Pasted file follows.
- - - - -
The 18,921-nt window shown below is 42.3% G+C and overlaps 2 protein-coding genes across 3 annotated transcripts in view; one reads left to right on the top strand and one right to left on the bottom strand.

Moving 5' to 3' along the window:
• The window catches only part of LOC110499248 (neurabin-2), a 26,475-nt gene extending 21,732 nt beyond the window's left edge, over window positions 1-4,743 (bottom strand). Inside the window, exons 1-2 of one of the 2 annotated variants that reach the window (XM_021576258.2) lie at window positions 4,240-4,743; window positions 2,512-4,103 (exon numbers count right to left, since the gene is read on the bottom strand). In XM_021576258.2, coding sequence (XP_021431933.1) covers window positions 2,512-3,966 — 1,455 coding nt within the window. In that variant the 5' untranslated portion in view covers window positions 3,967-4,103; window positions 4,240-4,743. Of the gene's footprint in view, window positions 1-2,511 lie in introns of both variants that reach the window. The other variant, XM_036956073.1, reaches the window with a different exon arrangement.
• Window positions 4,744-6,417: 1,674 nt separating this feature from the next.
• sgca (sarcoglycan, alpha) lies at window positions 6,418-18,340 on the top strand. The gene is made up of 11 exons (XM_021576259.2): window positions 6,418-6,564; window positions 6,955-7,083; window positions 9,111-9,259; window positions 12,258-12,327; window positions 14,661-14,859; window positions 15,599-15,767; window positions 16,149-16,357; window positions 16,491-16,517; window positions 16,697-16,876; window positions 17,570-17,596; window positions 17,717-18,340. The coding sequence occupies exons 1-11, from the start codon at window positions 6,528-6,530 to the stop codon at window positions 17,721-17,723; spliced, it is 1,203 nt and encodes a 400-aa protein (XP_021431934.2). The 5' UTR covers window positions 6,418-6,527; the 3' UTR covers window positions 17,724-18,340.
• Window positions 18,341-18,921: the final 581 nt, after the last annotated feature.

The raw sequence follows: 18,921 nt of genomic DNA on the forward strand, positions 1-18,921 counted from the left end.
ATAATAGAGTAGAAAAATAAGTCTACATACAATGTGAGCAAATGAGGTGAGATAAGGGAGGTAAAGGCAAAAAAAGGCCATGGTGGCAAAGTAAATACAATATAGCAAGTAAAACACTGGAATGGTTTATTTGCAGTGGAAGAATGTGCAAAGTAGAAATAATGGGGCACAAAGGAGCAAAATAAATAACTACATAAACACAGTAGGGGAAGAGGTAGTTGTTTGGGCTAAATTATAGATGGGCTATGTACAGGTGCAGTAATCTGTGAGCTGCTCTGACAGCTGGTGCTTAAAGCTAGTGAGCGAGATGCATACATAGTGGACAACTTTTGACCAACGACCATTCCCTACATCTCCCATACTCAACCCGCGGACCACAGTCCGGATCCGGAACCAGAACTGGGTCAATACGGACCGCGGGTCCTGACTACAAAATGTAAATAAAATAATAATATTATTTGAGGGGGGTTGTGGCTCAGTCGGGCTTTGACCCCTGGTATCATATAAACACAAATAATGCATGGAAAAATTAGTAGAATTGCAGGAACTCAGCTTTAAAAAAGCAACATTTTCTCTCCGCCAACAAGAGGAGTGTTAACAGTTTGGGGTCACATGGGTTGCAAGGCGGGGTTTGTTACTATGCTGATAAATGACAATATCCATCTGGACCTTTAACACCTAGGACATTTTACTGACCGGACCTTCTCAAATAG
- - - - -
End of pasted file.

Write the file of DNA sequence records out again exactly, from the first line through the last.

The 18,921-nt window shown below is 42.3% G+C and overlaps 2 protein-coding genes across 3 annotated transcripts in view; one reads left to right on the top strand and one right to left on the bottom strand.

Moving 5' to 3' along the window:
• The window catches only part of LOC110499248 (neurabin-2), a 26,475-nt gene extending 21,732 nt beyond the window's left edge, over window positions 1-4,743 (bottom strand). Inside the window, exons 1-2 of one of the 2 annotated variants that reach the window (XM_021576258.2) lie at window positions 4,240-4,743; window positions 2,512-4,103 (exon numbers count right to left, since the gene is read on the bottom strand). In XM_021576258.2, coding sequence (XP_021431933.1) covers window positions 2,512-3,966 — 1,455 coding nt within the window. In that variant the 5' untranslated portion in view covers window positions 3,967-4,103; window positions 4,240-4,743. Of the gene's footprint in view, window positions 1-2,511 lie in introns of both variants that reach the window. The other variant, XM_036956073.1, reaches the window with a different exon arrangement.
• Window positions 4,744-6,417: 1,674 nt separating this feature from the next.
• sgca (sarcoglycan, alpha) lies at window positions 6,418-18,340 on the top strand. The gene is made up of 11 exons (XM_021576259.2): window positions 6,418-6,564; window positions 6,955-7,083; window positions 9,111-9,259; window positions 12,258-12,327; window positions 14,661-14,859; window positions 15,599-15,767; window positions 16,149-16,357; window positions 16,491-16,517; window positions 16,697-16,876; window positions 17,570-17,596; window positions 17,717-18,340. The coding sequence occupies exons 1-11, from the start codon at window positions 6,528-6,530 to the stop codon at window positions 17,721-17,723; spliced, it is 1,203 nt and encodes a 400-aa protein (XP_021431934.2). The 5' UTR covers window positions 6,418-6,527; the 3' UTR covers window positions 17,724-18,340.
• Window positions 18,341-18,921: the final 581 nt, after the last annotated feature.

The raw sequence follows: 18,921 nt of genomic DNA on the forward strand, positions 1-18,921 counted from the left end.
ATAATAGAGTAGAAAAATAAGTCTACATACAATGTGAGCAAATGAGGTGAGATAAGGGAGGTAAAGGCAAAAAAAGGCCATGGTGGCAAAGTAAATACAATATAGCAAGTAAAACACTGGAATGGTTTATTTGCAGTGGAAGAATGTGCAAAGTAGAAATAATGGGGCACAAAGGAGCAAAATAAATAACTACATAAACACAGTAGGGGAAGAGGTAGTTGTTTGGGCTAAATTATAGATGGGCTATGTACAGGTGCAGTAATCTGTGAGCTGCTCTGACAGCTGGTGCTTAAAGCTAGTGAGCGAGATGCATACATAGTGGACAACTTTTGACCAACGACCATTCCCTACATCTCCCATACTCAACCCGCGGACCACAGTCCGGATCCGGAACCAGAACTGGGTCAATACGGACCGCGGGTCCTGACTACAAAATGTAAATAAAATAATAATATTATTTGAGGGGGGTTGTGGCTCAGTCGGGCTTTGACCCCTGGTATCATATAAACACAAATAATGCATGGAAAAATTAGTAGAATTGCAGGAACTCAGCTTTAAAAAAGCAACATTTTCTCTCCGCCAACAAGAGGAGTGTTAACAGTTTGGGGTCACATGGGTTGCAAGGCGGGGTTTGTTACTATGCTGATAAATGACAATATCCATCTGGACCTTTAACACCTAGGACATTTTACTGACCGGACCTTCTCAAATAG